How To Make Potato Salads 72% More Exciting

Labor Day weekend often means one last big picnic before the fall gets underway, and the menu often includes potato salad. There's a constant argument about the proper form that potato salad should take. But we've consulted some of our favorite chefs for inventive ways to wake it up.

Spicy fried chicken fat, white miso, Cognac

At Picnic, Provisions & Whiskey, we do a crawfish boiled potato salad where the potatoes are poached, then fried in hot & spicy fried chicken fat and dressed with white miso, lemon and sea salt-infused Dukes Mayonnaise. Back at Commanders Palace, we do Boulanger potato salad, where we roast our potatoes at 400 degrees to get a crispy and crunchy crust. Once cooled, we chop the potatoes and dress them with caramelized garlic that's been flamed with umami -rich shiitake mushrooms and Hennessy Cognac. Then, we splash them with liquified hogs head cheese to reflect our French heritage. —Tory McPhail, executive chef, Commander's Palace, New Orleans 



Potato salad is like a blank canvas onto which you can throw all kinds of colors, flavors, and textures. I grow the herb lovage, which tastes a lot like strong celery. It's delicious chopped up, and added to potato salad. Sometimes I add bacon and hot cider vinegar, as a nod to German-style. I love to use chopped scallions, capers, and thyme and rosemary and basil and tons of parsley to give it a green swirl. Kathy Gunst, author and resident chef, NPR's Here and Now


Warm bacon vinaigrette

Warm bacon vinaigrette is a classic dressing for tough and bitter greens such as escarole and frisee. And, bacon and potatoes are a strong match. The key is to use just enough bacon to give it a smoky, salty flavor. Most of the fat is poured off. But a small amount – less than 1/2 teaspoon of bacon fat per person – is combined with brown sugar and vinegar to make the dressing. Sour, salty, bitter, sweet, and savory—with the whisper of smoke from the grill." —Virginia Willis, chef and author, Atlanta


Olive juice

I make mine with red potatoes, celery, and chunks of hard-boiled egg. The dressing is Blue Plate mayonnaise, yellow mustard, hot sauce, and a good shot of lemon juice. Pro tip: Then, add a little bit of olive juice. Frank Brigtsen, chef and owner, Brightsen's, New Orleans


Roasted in a layer of salt

I like to salt-roast my potatoes when making potato salad. By salt roasting, I mean salt crusting the potatoes with a layer of salt that surrounds the potatoes, not just a heavy handed sprinkling. This method seasons the potato, but also asks the salt to act as insulation and cooks to potatoes evenly as well as drawing out some of the water and leaving the potato with an intense flavor. —Lawrence Fogarty, Main Course Cooking School, Houston


Greek-American style

This is how we Southern Greeks make it. Boil the potatoes a while, then finely chop green onion and celery. Add olive oil, lemon juice, salt, pepper and a little bit of granulated garlic. Yes, garlic. My mom has always made it that way. —Nick Panos, owner, Nick's Original House of Pancakes, Ann Arbor, Michigan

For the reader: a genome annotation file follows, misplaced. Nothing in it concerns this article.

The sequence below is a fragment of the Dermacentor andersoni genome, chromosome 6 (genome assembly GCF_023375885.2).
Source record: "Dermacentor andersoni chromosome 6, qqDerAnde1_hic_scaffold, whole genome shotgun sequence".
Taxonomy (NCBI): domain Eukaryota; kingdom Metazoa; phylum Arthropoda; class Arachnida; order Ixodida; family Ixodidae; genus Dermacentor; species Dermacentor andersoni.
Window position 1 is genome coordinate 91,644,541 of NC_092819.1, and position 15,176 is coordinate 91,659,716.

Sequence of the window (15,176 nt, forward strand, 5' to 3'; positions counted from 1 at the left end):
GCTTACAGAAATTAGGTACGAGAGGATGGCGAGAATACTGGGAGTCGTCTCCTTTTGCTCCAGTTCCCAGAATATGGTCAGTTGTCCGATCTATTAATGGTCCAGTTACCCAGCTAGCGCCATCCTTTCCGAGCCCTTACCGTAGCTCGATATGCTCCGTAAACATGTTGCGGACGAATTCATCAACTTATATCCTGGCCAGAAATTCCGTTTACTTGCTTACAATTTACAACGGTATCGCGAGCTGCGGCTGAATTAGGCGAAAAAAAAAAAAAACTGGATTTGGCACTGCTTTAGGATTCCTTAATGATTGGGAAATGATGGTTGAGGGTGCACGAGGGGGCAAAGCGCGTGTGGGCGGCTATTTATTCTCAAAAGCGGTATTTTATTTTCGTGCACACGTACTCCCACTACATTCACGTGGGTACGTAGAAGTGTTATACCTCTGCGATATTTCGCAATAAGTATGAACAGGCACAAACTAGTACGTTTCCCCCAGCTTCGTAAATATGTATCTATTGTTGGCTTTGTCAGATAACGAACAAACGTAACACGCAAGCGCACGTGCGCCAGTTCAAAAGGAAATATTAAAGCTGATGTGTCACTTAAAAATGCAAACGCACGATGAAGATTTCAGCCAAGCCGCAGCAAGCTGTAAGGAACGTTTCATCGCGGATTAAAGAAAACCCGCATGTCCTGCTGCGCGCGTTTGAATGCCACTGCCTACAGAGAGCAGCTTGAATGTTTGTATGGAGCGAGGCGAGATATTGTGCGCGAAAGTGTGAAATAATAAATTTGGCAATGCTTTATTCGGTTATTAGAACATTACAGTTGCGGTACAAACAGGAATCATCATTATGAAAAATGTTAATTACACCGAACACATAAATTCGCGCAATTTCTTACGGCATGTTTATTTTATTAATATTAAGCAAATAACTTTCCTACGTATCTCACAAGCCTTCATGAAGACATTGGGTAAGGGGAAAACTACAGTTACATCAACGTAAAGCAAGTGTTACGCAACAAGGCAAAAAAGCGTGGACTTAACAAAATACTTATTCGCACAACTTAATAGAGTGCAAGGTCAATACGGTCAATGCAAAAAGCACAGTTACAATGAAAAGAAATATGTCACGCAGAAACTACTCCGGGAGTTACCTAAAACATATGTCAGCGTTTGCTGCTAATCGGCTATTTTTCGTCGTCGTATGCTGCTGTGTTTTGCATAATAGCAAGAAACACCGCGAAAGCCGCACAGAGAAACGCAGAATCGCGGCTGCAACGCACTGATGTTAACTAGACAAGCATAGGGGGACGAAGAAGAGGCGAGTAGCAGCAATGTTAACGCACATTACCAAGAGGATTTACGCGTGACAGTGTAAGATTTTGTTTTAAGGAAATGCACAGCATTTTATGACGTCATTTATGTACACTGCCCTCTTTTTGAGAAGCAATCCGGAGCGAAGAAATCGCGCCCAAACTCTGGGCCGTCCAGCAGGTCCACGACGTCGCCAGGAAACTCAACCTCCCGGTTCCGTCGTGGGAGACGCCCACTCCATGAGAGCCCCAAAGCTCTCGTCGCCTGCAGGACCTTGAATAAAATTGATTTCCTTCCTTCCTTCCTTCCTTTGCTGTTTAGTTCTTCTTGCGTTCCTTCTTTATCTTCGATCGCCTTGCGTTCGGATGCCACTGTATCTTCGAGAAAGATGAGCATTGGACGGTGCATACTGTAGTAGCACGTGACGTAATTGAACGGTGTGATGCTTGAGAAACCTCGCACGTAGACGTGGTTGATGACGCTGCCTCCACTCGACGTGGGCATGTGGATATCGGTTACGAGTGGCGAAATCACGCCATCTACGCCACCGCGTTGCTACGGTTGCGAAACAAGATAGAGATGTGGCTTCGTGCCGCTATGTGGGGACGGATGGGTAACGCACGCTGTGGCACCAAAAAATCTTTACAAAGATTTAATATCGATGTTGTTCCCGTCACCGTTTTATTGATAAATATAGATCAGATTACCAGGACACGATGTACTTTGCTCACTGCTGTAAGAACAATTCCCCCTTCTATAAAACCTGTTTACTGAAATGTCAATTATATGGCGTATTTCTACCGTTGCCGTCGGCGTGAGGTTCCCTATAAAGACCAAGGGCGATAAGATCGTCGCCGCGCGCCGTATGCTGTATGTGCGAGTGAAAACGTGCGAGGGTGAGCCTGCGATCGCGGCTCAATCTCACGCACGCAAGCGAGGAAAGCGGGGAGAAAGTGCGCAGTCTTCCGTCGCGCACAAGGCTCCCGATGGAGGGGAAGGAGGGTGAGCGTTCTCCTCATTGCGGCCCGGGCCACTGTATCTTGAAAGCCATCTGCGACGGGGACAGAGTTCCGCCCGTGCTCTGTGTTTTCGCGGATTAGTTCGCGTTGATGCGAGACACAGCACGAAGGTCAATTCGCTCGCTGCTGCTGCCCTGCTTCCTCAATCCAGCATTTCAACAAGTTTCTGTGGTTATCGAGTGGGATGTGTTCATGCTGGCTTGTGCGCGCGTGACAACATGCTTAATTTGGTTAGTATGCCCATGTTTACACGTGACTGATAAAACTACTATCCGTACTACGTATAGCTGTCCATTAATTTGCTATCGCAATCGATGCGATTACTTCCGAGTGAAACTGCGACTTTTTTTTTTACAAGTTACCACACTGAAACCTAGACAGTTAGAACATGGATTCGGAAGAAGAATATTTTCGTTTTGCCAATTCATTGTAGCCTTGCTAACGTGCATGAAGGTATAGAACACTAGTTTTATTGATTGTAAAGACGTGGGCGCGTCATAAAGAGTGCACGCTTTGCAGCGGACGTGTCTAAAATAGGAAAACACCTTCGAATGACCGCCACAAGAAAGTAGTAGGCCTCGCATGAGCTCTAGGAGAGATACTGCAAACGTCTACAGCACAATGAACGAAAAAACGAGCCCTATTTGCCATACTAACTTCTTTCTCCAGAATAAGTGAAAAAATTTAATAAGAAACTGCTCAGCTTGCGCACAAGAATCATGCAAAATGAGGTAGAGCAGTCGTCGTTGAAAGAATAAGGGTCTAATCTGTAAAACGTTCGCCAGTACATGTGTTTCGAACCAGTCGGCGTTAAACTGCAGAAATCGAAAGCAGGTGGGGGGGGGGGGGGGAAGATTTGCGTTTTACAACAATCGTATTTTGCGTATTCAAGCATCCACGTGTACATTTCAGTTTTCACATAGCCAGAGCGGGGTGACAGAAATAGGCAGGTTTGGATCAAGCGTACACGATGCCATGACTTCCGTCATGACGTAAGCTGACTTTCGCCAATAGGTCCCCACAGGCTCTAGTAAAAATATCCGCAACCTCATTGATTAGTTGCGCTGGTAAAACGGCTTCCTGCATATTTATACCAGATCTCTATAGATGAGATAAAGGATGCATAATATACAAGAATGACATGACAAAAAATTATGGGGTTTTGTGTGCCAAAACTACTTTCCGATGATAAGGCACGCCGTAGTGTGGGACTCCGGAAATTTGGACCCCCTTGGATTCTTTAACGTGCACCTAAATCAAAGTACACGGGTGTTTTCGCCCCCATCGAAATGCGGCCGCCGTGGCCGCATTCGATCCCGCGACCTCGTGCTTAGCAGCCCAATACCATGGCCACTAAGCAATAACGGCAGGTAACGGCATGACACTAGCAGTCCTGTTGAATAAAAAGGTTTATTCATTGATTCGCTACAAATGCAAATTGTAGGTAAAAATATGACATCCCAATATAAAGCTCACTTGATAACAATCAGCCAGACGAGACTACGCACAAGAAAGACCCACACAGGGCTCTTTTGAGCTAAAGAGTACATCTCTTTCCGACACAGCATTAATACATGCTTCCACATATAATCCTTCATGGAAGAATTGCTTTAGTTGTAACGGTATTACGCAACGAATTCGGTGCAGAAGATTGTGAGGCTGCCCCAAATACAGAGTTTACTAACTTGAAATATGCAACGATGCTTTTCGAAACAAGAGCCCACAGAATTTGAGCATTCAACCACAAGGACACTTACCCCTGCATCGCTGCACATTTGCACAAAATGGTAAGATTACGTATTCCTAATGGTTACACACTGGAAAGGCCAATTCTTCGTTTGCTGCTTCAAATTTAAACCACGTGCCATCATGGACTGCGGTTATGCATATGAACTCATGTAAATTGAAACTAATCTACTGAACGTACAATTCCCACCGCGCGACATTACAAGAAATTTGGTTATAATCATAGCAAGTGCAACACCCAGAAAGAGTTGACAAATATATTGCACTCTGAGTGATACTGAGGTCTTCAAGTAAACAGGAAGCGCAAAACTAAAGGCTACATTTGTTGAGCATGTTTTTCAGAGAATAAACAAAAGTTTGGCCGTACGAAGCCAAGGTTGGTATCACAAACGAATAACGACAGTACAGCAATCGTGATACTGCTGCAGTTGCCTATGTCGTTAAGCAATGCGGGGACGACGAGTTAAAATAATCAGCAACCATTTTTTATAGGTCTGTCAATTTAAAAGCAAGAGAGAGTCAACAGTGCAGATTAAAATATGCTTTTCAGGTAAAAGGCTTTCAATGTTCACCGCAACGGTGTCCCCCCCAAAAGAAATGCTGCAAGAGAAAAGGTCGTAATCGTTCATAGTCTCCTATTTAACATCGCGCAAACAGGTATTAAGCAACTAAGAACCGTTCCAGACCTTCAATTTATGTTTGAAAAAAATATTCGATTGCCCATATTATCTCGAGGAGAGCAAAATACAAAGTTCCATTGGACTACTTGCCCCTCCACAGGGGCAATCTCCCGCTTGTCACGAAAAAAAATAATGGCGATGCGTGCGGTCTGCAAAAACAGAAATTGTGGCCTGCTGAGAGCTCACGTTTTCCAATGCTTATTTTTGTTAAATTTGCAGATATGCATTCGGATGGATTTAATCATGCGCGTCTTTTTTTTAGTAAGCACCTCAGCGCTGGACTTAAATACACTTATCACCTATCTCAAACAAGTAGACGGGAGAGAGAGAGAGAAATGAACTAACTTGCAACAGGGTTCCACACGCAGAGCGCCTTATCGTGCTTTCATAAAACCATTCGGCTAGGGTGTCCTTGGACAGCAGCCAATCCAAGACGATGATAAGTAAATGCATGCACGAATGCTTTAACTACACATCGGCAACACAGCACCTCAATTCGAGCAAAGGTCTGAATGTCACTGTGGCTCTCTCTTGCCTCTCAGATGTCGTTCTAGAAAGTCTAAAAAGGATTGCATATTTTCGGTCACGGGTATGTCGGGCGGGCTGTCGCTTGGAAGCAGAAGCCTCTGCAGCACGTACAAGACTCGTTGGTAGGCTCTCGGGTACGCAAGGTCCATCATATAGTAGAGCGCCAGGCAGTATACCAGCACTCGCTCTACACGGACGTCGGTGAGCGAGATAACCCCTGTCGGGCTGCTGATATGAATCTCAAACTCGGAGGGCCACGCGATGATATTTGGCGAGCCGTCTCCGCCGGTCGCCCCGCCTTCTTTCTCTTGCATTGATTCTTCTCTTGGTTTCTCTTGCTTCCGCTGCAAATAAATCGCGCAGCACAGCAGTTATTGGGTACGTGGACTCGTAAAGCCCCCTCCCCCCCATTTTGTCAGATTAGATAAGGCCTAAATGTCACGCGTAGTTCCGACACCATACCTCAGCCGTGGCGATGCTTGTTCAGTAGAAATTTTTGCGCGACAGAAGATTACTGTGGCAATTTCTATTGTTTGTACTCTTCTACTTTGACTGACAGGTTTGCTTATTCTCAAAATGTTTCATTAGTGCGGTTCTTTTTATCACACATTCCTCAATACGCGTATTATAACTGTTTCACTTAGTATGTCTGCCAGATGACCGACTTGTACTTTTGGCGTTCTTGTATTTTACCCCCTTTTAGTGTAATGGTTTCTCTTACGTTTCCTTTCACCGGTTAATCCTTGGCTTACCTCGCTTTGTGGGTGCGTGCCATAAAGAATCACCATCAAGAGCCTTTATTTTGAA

Dress it warmly

My first and lingering taste memory is German style with a vinegar dressing that my mother put on when the boiled new potatoes were warm. She said those potatoes were harder and had less moisture, so they didn't absorb much dressing and therefore wouldn't get soggy. Simple ingredients and a lasting memory: oil, vinegar, onion, salt and freshly ground pepper with a sprinkle of sweet paprika and parsley. — Ina Pinkney, chef and author, Chicago


An Indian twist

My Indian-influenced recipe for New Potato Raita (see below) is full of bold flavor with spices like asafoetida, red chilies, ginger, mustard seeds, dry mango powder and curry leaves. Yet, it has none of the heaviness that comes with mayonnaise and boiled eggs, because it is dressed with yogurt. Give it a go and watch potatoes be the center of attention at your party. —Vishwesh Bhatt, chef, Snackbar, Oxford, Mississippi


New Potato Raita

Serves 6-8 as a side dish, recipe courtesy of Vishwesh Bhatt

  • 2 lbs. New Baby red-skin potatoes (or other small potatoes—the smaller the better), boiled in salted water until just tender, cooled and cut in half. Toss the halves in a little bit of neutral oil and lightly roast them or put them on the grill to cook off the excess moisture.
  • For the dressing:

    • 2 cups Greek yogurt
    • 2 Tbsp. vegetable oil
    • Pinch of asafoetida*
    • 1/2 tsp. amchoor*
    • 1 sprig curry leaves*
    • 3 dried red chiles, such as arbol
    • 1 serrano pepper, seeded and minced
    • 1 tsp. minced ginger
    • 1 tsp. minced garlic
    • 2 tsp. brown mustard seeds
    • 1 Tbsp. cumin seeds, toasted and crushed
    • 1/2 cup minced red onion
    • Salt and pepper to taste
    • Chopped cilantro for garnish
    • * These are not ingredients you will run across at your local grocery store. You will have to make a trip to an Indian market for them, but once you do a whole new world will open up for you.


      Put the yogurt in a large mixing bowl and stir. Heat the oil in a skillet on medium-high heat until shimmering. Add mustard seeds and wait for them to start popping. Add asafoetida, red chiles, curry leaves, and sauté for 20 seconds.

      Add ginger and garlic, stir and cook for an additional minute. Add this mixture with the rest of the ingredients to the yogurt and mix well. Add the cooked potatoes, stir gently to dress evenly. Season with salt and pepper. Transfer to a serving bowl and garnish with chopped cilantro.